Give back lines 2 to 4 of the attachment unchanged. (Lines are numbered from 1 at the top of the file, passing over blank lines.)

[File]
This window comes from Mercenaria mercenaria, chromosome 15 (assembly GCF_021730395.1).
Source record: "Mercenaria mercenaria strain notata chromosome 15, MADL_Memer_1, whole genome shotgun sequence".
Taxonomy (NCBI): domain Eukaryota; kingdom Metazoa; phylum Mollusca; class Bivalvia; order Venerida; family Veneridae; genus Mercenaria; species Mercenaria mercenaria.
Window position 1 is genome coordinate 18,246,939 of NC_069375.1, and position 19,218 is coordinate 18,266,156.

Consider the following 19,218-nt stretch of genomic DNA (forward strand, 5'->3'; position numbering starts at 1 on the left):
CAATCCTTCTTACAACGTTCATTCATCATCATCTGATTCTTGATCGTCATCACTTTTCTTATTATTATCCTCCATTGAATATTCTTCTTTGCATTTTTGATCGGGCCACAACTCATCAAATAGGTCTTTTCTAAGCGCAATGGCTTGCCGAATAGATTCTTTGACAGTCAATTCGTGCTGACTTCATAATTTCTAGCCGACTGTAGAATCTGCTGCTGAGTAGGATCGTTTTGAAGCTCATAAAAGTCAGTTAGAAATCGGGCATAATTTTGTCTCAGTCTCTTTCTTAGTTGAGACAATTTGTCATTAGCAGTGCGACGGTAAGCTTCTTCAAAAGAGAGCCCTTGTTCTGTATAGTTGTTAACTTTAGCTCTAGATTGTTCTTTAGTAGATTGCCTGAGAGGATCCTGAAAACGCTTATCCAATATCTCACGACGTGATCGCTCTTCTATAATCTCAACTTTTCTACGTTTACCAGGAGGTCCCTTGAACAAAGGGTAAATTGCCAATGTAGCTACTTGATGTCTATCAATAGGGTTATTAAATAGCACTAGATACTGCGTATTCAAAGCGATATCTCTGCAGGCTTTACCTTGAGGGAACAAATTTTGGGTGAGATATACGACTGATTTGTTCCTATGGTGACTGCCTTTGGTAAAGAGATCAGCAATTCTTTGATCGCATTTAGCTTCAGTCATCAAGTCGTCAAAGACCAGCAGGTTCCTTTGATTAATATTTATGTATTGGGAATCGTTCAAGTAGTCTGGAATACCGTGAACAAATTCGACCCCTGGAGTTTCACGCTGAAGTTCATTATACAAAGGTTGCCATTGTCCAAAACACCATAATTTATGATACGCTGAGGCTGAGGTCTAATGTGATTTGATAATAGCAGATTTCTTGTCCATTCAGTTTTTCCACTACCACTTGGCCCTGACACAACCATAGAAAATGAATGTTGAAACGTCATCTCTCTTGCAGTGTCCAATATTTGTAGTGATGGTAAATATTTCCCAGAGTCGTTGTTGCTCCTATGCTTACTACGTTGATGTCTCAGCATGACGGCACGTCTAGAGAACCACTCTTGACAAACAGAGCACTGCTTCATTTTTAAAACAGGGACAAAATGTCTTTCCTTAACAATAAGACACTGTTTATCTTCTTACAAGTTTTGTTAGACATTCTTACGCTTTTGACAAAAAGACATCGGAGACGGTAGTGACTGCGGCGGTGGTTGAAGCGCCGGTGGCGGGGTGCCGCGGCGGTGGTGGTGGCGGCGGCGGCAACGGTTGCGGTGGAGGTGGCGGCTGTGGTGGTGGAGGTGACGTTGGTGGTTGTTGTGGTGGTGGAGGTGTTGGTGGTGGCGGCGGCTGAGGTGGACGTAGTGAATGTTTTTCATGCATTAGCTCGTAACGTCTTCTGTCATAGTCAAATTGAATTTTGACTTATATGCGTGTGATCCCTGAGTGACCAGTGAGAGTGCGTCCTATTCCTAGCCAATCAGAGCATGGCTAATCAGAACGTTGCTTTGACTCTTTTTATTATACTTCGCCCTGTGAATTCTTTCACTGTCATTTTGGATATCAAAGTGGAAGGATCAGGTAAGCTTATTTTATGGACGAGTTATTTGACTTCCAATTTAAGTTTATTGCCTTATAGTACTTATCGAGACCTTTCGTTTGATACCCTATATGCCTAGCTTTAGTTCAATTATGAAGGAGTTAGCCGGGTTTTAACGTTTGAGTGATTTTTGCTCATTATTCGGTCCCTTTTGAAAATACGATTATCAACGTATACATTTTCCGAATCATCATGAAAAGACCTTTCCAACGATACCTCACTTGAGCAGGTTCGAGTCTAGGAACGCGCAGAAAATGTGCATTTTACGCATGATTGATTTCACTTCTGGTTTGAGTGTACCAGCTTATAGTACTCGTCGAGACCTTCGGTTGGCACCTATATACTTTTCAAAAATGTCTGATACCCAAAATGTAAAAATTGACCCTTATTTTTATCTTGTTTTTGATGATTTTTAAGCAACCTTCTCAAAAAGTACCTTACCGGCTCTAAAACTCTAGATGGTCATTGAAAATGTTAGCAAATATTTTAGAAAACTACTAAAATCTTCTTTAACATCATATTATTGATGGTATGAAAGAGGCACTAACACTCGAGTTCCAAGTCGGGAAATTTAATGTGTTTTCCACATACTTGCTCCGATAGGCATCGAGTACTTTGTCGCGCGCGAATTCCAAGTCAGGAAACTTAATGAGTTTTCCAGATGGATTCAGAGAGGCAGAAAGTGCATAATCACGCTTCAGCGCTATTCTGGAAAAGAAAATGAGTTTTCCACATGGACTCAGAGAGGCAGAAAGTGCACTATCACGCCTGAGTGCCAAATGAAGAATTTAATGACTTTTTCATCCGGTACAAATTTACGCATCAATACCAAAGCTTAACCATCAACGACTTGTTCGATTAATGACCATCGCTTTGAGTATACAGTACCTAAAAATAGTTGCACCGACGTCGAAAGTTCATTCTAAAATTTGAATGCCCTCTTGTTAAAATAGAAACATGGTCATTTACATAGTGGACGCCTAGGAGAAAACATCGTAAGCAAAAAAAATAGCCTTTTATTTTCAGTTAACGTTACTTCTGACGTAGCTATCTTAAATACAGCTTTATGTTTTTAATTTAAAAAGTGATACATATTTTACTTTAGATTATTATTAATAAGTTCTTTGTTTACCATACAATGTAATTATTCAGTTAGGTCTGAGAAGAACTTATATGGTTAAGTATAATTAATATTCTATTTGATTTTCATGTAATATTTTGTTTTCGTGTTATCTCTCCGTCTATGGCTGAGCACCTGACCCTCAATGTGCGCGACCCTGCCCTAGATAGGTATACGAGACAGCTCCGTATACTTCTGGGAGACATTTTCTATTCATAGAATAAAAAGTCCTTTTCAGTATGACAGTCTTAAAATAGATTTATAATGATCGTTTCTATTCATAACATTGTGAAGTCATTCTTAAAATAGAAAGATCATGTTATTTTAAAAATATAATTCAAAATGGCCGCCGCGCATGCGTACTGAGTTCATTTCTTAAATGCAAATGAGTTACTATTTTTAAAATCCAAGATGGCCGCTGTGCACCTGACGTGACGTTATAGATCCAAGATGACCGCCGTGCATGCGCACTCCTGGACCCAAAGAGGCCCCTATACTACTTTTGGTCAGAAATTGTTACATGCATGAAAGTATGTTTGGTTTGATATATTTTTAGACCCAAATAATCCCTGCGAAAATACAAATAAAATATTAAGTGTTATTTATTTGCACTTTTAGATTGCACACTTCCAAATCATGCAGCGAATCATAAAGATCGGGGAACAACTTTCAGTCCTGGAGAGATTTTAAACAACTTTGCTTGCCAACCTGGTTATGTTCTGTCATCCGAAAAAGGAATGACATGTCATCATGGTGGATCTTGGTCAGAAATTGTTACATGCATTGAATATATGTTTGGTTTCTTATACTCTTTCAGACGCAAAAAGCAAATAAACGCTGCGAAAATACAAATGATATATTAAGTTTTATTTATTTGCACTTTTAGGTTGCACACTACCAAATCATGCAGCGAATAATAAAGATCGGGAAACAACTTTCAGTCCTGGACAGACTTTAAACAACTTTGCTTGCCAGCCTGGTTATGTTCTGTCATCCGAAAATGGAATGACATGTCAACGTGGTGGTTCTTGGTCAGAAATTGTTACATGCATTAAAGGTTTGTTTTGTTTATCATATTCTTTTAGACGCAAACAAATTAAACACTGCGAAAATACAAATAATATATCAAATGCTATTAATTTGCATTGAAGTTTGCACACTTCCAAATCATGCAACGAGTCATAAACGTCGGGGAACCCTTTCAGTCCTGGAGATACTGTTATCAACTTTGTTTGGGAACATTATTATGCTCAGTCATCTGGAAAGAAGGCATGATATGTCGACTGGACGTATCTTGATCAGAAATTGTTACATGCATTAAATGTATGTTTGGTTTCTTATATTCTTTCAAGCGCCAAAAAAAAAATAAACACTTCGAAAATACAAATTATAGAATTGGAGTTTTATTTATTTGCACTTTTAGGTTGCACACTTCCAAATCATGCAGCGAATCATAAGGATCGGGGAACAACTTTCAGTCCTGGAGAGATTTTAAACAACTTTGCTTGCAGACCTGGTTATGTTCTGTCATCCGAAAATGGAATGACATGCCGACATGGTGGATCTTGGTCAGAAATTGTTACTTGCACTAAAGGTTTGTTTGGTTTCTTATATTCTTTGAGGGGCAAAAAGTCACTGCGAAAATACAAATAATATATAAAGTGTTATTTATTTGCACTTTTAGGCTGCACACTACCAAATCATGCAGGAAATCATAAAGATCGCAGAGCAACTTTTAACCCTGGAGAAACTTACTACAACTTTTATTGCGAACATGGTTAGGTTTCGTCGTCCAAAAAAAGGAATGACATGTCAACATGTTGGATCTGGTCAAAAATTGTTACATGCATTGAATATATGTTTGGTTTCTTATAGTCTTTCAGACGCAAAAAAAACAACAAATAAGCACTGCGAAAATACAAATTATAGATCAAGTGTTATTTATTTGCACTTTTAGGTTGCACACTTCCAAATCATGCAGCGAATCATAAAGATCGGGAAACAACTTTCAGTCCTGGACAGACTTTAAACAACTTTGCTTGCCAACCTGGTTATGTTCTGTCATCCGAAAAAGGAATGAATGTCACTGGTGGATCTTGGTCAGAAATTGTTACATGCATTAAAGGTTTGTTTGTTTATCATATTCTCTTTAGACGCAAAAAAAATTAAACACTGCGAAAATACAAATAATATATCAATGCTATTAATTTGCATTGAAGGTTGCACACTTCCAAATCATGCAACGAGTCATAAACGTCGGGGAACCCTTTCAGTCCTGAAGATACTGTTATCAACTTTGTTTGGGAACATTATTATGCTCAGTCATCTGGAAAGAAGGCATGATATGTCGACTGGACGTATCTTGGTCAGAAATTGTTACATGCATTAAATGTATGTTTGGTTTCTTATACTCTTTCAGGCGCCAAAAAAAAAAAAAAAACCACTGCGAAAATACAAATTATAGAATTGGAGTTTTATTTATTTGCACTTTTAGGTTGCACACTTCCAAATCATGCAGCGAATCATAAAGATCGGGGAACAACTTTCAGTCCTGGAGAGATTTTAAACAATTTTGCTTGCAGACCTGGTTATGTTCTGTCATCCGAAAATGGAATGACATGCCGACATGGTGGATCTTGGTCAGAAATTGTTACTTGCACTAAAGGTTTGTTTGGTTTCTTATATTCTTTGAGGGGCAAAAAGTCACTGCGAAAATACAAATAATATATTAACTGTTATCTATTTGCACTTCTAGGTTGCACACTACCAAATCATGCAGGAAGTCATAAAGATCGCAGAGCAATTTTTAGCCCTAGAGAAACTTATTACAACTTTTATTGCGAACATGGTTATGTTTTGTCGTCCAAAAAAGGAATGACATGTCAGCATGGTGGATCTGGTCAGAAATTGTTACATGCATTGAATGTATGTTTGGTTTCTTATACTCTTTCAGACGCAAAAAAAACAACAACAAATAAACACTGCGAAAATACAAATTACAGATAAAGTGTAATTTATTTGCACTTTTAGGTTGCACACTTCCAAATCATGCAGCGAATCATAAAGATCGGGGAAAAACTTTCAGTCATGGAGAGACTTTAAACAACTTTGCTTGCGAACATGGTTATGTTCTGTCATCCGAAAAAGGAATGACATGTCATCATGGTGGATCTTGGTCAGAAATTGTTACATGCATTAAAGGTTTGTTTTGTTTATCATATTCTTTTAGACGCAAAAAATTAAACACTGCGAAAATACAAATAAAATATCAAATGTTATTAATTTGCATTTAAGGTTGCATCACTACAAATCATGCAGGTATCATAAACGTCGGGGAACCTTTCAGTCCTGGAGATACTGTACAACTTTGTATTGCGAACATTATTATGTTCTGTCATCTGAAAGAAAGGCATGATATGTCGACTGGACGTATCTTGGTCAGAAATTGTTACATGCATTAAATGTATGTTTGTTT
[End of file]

Source record: "Mercenaria mercenaria strain notata chromosome 15, MADL_Memer_1, whole genome shotgun sequence".
Taxonomy (NCBI): domain Eukaryota; kingdom Metazoa; phylum Mollusca; class Bivalvia; order Venerida; family Veneridae; genus Mercenaria; species Mercenaria mercenaria.
Window position 1 is genome coordinate 18,246,939 of NC_069375.1, and position 19,218 is coordinate 18,266,156.